Cold War History - Thaw

  • Created by: Jess
  • Created on: 09-04-13 11:41
Why was there a 'thaw' in the post-Stalin world?
Death of Stalin; New leadership in the USA; Ideas of spheres of influence & Military situation.
1 of 79
When did Stalin die?
5th March 1953
2 of 79
How did the death of Stalin contribute to the thaw?
Stalin's death allowed the USSR to start 'fresh' in terms of foreign policy; his successor was unlikely to make the same mistakes again.
3 of 79
How did the new leadership in USA contribute to the thaw?
Eisenhower's presidency and 'New Look' policy meant the USA would work with the USSR in America's interests.
4 of 79
How did ideas of spheres of influence contribute to the thaw?
The east and west had both accepted their opponents sphere of influence, making them more stable.
5 of 79
How did the military situation contribute to the thaw?
Both USSR & USA had developed a hydrogen bomb by 1955, both sides were equally scared (but prepared) of the threat of war.
6 of 79
Who was Malenkov and what did he do?
Prime Minister of USSR & head of communist party. Created new foreign policy 'New Course' which improved relations with the West & improve living standards in USSR.
7 of 79
What did Malenkov believe about the war between capitalism & communism? Who was he criticised by?
He believed that war between capitalism & communism was no longer inevitable. He was criticised by Krushchev who believed the collapse of capitalism was inevitable.
8 of 79
Who was Beria? And what did he want?
Head of police; Stalin's chief-hench man 1938-53; sinister master of intrigue & a sexual predator of prostitutes. He wanted a unified neutral Germany.
9 of 79
Who was Khrushchev & what did he want for Russia?
Leader of USSR by summer 1957; he wanted to detach himself from key aspects of Stalinism.
10 of 79
What was Khruschev's foreign policy approach?
Peaceful coexistence; the two systems would have to accept the existence of each other in short term.
11 of 79
Why did Khrushchev this peaceful coexistence would work?
He believed in the Marxist view that Capitalism would collapse due to its own weaknesses anyway & therefore there was no point going to war with nuclear weapons.
12 of 79
What was the state of Austria after WW2?
It was divided into zones of occupation (like Germany). USSR used their zones as a source of economic resources to be used for their own benefit. The US pumped in Marshall aid & secretly renamed the Western Zone.
13 of 79
What happened under the Austrian State Treat, 1955?
Both the US & USSR would withdraw its armed forces from Austria in return for agreeing its neutrality. The influence of both superpowers in Austria was reduced.
14 of 79
What was Finland to do under the Finnish-Soviet Peace Treaty?
To pay $300 million in reparations to the USSR & lose land along its border to Soviet Union. The USSR was also given a 50-year lease to the Porkkala region.
15 of 79
How did Khrushchev feel about Porkkala?
He was ready to withdraw soviet presence from Porkkala. He saw no reason to retain soviet influence in a non-communist country & considered Porkkala to be of little strategic use & more of a burden than an asset.
16 of 79
What happened in 1956 regarding Porkkala?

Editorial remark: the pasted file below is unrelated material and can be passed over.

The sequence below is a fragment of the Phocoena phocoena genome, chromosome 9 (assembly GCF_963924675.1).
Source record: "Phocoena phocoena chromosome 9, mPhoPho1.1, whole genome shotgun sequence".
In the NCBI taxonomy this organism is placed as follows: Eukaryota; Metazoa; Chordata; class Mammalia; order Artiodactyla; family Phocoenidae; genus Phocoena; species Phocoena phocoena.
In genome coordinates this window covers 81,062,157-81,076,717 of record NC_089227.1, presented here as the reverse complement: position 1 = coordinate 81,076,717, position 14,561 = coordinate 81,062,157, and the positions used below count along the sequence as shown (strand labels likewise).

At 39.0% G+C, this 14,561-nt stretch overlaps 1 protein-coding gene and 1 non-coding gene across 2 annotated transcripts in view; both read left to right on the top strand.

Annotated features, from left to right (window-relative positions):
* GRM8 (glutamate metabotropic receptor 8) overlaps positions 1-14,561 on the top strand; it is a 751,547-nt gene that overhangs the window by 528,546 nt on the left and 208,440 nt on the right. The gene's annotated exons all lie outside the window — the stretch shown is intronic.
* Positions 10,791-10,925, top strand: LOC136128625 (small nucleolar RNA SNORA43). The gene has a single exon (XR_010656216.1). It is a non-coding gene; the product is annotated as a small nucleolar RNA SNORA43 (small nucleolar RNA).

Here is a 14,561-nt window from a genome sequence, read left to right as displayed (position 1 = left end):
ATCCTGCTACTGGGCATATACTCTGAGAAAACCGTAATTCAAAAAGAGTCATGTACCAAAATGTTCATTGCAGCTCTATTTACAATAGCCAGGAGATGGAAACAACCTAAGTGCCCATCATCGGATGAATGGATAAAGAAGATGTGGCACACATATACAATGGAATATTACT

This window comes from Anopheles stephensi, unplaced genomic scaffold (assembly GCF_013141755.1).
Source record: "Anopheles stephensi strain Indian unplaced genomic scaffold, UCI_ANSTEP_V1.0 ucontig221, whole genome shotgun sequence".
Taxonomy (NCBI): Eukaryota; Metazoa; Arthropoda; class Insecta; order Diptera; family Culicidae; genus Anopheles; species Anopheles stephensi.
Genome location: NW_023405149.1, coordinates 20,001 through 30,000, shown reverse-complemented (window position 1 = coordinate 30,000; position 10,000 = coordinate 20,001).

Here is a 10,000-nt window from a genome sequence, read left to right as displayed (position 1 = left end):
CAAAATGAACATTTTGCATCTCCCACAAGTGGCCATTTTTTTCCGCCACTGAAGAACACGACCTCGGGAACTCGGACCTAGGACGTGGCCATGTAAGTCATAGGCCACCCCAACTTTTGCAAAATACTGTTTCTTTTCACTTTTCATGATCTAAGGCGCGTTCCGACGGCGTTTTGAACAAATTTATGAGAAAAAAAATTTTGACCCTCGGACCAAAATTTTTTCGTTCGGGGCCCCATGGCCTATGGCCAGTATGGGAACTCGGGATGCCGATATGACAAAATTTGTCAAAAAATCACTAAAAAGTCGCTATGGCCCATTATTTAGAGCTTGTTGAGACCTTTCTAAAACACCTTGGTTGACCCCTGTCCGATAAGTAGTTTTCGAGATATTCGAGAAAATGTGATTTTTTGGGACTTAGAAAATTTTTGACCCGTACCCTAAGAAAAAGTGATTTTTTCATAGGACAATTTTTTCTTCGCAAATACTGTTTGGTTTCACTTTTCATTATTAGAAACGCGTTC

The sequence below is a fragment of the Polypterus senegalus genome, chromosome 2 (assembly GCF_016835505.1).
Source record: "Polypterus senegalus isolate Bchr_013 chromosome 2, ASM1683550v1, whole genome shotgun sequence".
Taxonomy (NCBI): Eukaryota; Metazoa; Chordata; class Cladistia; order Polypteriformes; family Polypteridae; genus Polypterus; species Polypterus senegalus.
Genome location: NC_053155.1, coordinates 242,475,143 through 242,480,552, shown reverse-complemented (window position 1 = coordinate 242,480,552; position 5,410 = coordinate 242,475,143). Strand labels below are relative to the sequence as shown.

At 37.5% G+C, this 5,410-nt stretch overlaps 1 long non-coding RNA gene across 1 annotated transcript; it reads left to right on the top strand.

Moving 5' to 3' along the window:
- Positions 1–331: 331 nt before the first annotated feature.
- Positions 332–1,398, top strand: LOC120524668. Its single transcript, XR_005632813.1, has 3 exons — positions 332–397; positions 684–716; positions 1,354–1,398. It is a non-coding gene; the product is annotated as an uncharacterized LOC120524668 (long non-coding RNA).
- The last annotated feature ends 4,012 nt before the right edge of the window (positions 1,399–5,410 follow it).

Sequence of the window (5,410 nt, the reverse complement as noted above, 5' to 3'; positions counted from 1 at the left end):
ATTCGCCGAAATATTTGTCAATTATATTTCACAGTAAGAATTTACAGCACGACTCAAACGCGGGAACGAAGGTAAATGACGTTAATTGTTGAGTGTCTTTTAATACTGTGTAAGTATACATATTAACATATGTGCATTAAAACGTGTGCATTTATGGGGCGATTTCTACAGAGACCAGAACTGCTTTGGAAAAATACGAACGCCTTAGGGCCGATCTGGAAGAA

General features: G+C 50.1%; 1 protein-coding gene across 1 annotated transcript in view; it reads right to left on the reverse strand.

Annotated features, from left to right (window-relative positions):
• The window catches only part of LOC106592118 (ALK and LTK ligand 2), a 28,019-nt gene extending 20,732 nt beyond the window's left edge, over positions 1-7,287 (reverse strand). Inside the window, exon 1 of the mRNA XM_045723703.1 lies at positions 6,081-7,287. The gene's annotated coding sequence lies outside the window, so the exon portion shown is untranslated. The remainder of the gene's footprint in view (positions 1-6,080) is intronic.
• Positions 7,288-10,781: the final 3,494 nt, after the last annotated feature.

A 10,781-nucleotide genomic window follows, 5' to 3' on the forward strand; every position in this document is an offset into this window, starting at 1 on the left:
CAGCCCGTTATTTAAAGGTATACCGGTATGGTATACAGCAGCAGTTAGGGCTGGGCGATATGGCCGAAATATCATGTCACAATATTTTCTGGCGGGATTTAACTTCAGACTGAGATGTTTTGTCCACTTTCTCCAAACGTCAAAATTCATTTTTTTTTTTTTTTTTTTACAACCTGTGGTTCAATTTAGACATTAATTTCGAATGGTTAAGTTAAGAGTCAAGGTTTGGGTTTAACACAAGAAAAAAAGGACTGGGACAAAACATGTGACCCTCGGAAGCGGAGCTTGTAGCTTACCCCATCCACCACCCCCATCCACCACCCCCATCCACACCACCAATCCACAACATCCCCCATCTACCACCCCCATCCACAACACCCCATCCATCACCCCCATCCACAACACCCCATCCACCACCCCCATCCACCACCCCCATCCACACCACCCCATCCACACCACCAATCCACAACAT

It was returned to Finland. However, USSR still exercised its influence during the late 1950's & 1960's when they felt their interests were threatened.
17 of 79
Who was Eisenhower?
Supreme commander of the Normandy Landings in WW2; first supreme commander of Nato in 1950; Republican presidential candidate in 1952; president from 1953-1961.
18 of 79
Who was Dulles?
American lawyer who gained foreign policy experience at Versailles in 1919; Became Eisenhower's secretary of state in 1953; Staunchly anti-communist & known for his tough speaking.
19 of 79
What was 'New Look'?
Hard-line approach to foreign policy that won much support in the USA; believed USSR & communist allies were pursuing expansionist policies.
20 of 79
What did 'Massive Retaliation' imply?
A greater role for the use of nuclear weapons than envisaged by Truman.
21 of 79
What did the use of CIA operations do?
The increased use of covert operations within countries that would destabilise the force of communism; Truman had always felt uneasy about using these methods.
22 of 79
What is 'Brinksmanship'?
The policy of not shying away from threatening a nuclear response during a crisis. If your enemy did not back down you would be left with the choice of following through your threat or revealing that you were bluffing.
23 of 79
What did date from U2-spy planes in 1958 mean to Eisenhower?
He was confident that the USA had nuclear superiority over the Soviet Union. He was therefore more willing to negotiate with the USSR now he knew it was from a position of strength.
24 of 79
What was Kennedy's 'Flexible response'?
It moved away from the emphasis of nuclear weapons to an approach that relied on developing a wider range of strategies to meet the threat of communism: from conventional armed forces to covert actions & economic aid.
25 of 79
What would economic aid be targeted at?
Removing poverty & the economic conditions that provided a breeding ground for communism.
26 of 79
How did covert methods enlarge in scope & ambition under Kennedy?
The army grew from 2.5 million in 1960 to 2.7 million in 1964.
27 of 79
What were these policies a reaction to?
The perception of many in the US government that the communist forces were using a more diverse set of approaches to spread their influence, especially in the developing countries of the so-called third world.